Advertorial presented in collaboration with Ultrafabrics
As international fashion events such as Helsinki Fashion Week are refusing to show leather on the catwalks and Fashion Week is targeted with anti-leather protests, it seems like the fur debate is over – the next big issue in fashion is leather. The fashion industry is turning to new suppliers who are offering varied, sophisticated and durable alternatives to animal skins and toxic synthetics such as PVC.
One of these suppliers is Ultrafabrics – already working in a variety of industries, the PU specialist is now branching out into fashion.
What makes PU more eco-friendly than PVC? Many fewer toxic chemicals are used in the making of PU than PVC – a fabric that Greenpeace calls “the single most environmentally damaging type of plastic.” PU is also more breathable than PVC – but it isn’t toxin-free, and like PVC, PU is also made from fossil-derived plastic polymers. So while it’s impossible to claim that PU is a 100% eco-friendly material, it’s safe to say that it’s a much more planet-friendly (or less planet-harmful, at least) choice than PVC.
Ultrafabrics’ expertise has been widely used in markets such as aviation, hospitality and healthcare – vegan leather tends to show up in many areas of human life! – but now, with the most recent Helsinki Fashion Week, the supplier has found its place in the fashion industry as well. During the 2019 event, Ultrafabrics was present at the BioPlayground, a space for exhibiting new materials. Ultrafabrics was also seen on the catwalk as part of Austrian designer Shoehei’s sleek, contemporary collection.
But this innovative company is not only a PU expert: their range that incorporates bio-based materials is now on its way, which will further add to its eco credentials. The collection, titled Ultraleather Volar Bio, will be launched on 30th September.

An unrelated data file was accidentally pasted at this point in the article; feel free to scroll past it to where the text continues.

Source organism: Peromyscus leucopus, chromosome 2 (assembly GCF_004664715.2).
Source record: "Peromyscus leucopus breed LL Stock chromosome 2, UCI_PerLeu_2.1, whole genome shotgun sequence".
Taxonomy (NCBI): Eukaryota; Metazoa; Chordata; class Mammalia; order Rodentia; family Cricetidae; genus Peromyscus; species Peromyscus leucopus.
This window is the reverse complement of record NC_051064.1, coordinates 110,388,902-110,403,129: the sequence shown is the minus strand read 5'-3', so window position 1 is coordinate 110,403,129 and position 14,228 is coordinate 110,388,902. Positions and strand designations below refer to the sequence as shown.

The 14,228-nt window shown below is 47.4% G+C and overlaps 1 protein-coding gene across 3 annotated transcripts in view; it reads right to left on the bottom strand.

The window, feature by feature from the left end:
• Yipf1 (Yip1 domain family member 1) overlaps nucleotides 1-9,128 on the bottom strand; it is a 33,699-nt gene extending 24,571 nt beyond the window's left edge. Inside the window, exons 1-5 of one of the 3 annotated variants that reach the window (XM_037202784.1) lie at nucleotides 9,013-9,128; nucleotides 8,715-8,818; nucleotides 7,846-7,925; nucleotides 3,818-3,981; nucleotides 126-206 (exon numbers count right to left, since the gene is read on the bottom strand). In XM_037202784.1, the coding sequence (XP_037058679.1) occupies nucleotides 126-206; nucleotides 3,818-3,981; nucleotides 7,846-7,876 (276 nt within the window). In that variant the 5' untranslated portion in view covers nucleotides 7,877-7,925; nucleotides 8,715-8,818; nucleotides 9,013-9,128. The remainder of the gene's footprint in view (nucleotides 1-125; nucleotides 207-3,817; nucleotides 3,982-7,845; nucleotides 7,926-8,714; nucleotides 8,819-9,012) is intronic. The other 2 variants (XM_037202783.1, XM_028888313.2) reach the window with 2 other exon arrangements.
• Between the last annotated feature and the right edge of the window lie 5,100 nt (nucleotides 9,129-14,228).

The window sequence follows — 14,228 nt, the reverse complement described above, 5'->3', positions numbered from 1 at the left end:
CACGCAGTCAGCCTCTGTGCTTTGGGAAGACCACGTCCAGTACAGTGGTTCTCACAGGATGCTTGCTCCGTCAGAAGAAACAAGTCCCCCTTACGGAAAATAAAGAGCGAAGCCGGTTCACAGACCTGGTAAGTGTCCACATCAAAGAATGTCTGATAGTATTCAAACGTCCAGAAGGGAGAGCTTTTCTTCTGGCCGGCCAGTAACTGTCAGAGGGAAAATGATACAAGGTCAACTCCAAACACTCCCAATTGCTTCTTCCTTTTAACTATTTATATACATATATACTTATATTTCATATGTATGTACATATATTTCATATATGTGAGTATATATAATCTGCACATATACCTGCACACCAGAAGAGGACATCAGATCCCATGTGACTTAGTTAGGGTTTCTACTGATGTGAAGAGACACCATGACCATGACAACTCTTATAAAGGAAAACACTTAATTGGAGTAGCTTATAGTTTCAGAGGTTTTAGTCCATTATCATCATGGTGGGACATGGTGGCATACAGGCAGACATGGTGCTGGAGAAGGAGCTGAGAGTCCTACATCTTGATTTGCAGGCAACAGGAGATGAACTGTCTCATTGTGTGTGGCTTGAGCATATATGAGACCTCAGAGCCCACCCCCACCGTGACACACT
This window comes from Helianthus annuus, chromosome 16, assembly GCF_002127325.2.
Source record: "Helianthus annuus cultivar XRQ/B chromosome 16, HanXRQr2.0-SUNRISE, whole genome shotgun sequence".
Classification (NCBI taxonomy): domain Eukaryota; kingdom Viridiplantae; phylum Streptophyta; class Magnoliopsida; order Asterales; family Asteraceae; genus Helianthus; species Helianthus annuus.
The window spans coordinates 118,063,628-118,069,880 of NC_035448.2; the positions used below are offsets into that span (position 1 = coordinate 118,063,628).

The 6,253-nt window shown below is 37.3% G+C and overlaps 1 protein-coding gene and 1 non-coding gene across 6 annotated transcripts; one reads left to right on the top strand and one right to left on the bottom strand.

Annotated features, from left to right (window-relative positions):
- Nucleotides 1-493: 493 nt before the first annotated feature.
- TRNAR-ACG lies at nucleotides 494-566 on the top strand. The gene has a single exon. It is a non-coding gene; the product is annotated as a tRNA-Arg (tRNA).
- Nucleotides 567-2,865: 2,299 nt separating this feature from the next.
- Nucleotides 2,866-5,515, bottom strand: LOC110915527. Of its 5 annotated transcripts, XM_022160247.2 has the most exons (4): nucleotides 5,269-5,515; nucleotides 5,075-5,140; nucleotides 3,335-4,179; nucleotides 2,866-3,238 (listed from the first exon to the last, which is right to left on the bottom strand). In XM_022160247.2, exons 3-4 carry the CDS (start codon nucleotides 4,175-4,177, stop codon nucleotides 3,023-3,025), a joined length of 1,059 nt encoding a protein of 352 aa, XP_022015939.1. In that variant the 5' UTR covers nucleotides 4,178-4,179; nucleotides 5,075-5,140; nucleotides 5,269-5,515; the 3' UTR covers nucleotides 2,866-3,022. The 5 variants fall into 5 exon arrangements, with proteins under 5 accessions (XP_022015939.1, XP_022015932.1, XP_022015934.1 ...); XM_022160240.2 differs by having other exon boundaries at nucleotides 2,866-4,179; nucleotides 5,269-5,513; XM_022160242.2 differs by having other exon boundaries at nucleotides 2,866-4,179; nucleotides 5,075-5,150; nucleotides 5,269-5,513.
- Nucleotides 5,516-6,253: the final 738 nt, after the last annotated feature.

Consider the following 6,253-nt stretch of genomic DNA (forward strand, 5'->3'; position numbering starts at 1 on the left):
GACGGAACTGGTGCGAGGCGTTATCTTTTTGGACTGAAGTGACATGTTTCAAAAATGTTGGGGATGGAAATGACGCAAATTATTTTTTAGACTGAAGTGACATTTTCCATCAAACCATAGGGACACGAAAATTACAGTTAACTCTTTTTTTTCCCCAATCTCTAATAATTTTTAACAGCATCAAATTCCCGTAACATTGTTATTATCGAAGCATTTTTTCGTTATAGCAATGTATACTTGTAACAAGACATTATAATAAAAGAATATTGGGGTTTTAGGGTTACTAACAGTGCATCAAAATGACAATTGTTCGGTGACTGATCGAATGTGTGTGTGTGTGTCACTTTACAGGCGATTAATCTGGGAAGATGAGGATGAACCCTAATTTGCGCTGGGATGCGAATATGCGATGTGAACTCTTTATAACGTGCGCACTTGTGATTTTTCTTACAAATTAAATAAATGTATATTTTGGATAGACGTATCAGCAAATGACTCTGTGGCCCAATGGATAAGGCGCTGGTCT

Committed to reducing its dependency on finite resources, Ultrafabrics has used innovative research to create a collection that incorporates renewable plant-based materials such as wood pulp and corn-based fibres. The company’s goal is to include bio-based and/or recycled materials into 50% of new product launches. By 2030, that goal will increase to 100%.
“As the leader of high-performance fabrics, we have to answer the future needs of our customers,” says Toyohiko Nakagawa, Director of Ultrafabrics Holdings and President of Daiichi Kasei Co. Ltd. (DKK), the division responsible for manufacturing and engineering. “Over 4 years ago we partnered with a boutique supplier and challenged them to create custom naturally derived ingredients that would improve our sustainability profile without sacrificing the renowned aesthetics and durability of Ultrafabrics. We are pleased with the final product and look forward to upholding our commitment to a greener future while moving our product category in a new direction.”
Today, Ultrafabrics supplies a myriad of industries – and now, fashion and interiors are added to the long list of areas that use animal-free materials, which points to a larger shift going on in industries everywhere: one that points to a preference for resistant, durable and stylish animal-free fabrics.
All photos courtesy of Ultrafabrics